Integrated single-cell profiles

Integrated molecular profiles of single cells will provide mechanistic insights into gene regulation and heterogeneity.

Like a new pair of glasses, single-cell sequencing is being used by more and more scientists to take a fresh look at their research. Examining tissues at cellular resolution can give insight into heterogeneity and allow researchers to directly define cell identity, including novel cell types, by comparing molecular states. Methods for single-cell DNA and RNA sequencing are maturing, and a rash of epigenetic methods have recently reached the single-cell milestone. We look forward to further improvements in epigenetic profiling as well as new approaches for extracting multiple profiles from the same cell.

Single cells will soon be interrogated for a number of molecular states. Credit: Marina Corral Spence/Nature Publishing Group

The sequencing of RNA from individual cells is already robust, routine and possible at large scale; it can be used as a phenotypic readout to infer cellular functions and identity. Methods for examining gene regulation in single cells now include the study of DNA methylation, chromatin accessibility, histone modifications and chromosome structure. Although the achievements are extraordinary, most of these approaches would benefit from better genomic coverage and cleaner signal. Analytic issues also need to be solved; high technical noise, data sparsity due to undersampling, and biological variation (for example, from cell cycle differences, batch effects and biochemical stochasticity) are just some of the challenges.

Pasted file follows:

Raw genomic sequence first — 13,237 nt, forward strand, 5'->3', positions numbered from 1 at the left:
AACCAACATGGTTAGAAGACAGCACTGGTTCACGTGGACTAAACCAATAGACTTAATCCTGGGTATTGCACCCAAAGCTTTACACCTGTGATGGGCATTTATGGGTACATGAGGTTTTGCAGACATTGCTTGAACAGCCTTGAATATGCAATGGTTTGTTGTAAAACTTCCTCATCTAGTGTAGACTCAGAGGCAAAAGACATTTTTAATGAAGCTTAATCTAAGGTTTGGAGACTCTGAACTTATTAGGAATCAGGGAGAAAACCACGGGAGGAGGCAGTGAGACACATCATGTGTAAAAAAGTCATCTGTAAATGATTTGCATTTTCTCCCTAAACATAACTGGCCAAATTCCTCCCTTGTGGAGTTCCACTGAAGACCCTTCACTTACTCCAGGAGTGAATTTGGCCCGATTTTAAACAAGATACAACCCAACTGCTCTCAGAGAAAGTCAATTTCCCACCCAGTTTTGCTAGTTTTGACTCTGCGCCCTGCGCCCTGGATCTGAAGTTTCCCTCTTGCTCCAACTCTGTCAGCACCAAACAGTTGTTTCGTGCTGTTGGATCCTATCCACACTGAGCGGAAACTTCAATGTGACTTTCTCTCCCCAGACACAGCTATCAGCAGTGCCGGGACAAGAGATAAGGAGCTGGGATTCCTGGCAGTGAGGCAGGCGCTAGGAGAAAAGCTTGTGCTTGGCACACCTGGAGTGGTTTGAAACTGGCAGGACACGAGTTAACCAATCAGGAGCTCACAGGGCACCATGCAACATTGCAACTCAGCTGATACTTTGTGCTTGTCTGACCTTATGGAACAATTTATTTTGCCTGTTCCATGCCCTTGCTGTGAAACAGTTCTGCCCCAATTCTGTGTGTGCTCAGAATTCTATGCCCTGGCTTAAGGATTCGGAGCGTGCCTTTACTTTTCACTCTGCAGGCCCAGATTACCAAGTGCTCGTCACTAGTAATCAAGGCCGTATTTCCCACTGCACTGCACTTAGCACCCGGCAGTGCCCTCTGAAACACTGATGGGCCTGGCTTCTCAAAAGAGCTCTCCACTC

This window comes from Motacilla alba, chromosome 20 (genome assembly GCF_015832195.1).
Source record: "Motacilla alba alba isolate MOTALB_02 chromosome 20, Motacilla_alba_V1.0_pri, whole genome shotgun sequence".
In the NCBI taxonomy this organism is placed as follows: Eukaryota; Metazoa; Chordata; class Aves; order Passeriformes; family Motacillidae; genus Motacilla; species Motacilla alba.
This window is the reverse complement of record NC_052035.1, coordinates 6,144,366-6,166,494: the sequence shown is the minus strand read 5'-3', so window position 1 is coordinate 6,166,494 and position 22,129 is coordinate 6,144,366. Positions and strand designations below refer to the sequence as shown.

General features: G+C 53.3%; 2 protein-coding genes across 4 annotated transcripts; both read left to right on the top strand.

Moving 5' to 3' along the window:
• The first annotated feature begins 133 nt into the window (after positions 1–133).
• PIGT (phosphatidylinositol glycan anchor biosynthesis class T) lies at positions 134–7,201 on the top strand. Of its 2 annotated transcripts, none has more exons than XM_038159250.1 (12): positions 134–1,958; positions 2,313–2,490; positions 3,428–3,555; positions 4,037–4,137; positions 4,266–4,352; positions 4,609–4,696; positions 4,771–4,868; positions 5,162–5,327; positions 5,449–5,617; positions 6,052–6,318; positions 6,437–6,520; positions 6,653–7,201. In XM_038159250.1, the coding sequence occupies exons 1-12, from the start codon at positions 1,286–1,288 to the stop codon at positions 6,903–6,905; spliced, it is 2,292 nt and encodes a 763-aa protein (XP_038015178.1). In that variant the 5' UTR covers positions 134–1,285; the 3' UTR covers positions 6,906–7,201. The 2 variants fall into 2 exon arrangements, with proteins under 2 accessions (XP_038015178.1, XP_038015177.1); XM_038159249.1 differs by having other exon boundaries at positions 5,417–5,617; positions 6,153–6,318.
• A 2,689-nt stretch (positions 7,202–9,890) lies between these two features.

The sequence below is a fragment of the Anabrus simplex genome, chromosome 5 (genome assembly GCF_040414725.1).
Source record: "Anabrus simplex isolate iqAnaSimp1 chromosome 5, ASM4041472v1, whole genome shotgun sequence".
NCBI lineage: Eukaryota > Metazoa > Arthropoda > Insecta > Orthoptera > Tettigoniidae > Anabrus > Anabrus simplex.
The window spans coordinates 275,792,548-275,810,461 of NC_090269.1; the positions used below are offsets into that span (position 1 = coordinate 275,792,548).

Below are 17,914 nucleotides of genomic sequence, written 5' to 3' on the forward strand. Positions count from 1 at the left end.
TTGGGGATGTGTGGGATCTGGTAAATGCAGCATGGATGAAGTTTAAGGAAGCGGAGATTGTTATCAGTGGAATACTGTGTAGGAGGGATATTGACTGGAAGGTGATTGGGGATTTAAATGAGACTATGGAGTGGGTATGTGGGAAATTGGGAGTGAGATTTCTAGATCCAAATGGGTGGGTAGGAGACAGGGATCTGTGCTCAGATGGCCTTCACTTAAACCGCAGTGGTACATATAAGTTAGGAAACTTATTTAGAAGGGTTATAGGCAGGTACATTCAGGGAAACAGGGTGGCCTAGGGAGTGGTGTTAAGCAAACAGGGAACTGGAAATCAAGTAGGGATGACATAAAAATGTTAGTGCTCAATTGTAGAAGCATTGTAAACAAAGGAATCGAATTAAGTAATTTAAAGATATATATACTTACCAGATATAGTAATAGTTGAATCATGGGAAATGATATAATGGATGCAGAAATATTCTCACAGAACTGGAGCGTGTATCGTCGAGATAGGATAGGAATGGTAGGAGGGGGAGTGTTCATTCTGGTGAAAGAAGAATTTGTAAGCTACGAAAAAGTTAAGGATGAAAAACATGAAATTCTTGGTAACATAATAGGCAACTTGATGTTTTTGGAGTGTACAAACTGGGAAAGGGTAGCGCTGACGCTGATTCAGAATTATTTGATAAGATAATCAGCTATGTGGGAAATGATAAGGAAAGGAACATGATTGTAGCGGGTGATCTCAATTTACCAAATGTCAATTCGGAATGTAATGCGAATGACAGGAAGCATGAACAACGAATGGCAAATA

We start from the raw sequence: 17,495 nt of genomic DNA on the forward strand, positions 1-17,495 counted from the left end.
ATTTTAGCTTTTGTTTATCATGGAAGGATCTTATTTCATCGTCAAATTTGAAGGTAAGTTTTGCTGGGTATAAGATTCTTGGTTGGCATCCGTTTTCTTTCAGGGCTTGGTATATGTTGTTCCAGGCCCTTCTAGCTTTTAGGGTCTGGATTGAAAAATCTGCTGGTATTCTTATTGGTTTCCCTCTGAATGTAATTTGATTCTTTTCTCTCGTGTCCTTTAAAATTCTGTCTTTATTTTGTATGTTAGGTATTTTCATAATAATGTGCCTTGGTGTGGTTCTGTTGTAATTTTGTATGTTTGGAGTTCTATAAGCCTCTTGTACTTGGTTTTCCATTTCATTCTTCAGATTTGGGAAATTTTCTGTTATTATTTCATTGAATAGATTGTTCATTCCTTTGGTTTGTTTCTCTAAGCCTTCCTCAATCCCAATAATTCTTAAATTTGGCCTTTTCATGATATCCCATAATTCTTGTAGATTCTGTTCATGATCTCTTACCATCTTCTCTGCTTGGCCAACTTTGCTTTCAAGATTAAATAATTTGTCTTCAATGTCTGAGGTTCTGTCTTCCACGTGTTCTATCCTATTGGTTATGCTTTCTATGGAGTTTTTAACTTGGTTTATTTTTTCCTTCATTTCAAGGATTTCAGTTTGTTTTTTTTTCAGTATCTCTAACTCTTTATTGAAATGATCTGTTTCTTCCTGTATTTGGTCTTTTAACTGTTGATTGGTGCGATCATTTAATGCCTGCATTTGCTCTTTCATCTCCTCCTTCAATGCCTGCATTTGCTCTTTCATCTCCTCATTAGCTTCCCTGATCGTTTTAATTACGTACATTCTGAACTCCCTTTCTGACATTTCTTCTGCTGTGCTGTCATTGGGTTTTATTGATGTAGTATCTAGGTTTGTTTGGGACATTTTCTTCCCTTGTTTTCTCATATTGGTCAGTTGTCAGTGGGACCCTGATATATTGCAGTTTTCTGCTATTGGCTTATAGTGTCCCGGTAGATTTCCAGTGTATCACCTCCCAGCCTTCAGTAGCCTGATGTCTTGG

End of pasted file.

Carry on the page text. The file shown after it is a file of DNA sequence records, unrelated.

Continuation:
Gleaning mechanistic or causal insights from bulk cell epigenetic data has proven difficult. Many data types are correlated and have complex relationships with gene expression in cell populations. The ability to profile epigenetic features and RNA in the same cell could provide more direct, mechanistic interpretations of how epigenetic states affect gene expression, or how RNA feeds back on epigenetic changes. In addition, gene expression could in principle be used to assign cells to subpopulations in a sample, and pairing single-cell RNA analysis with additional assays probing epigenetic features—DNA methylation in one experiment and DNA accessibility in another, for example—could identify relationships between the epigenetic features in each subpopulation, as well as their potential effect on gene expression.

Combined single-cell approaches will be important for the study of stem cell biology, development and tissue heterogeneity. With enough sampling, it should be possible to resolve how epigenetic changes affect gene expression at individual loci.

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Nawy, T. Integrated single-cell profiles. Nat Methods 13, 36 (2016). https://doi.org/10.1038/nmeth.3709

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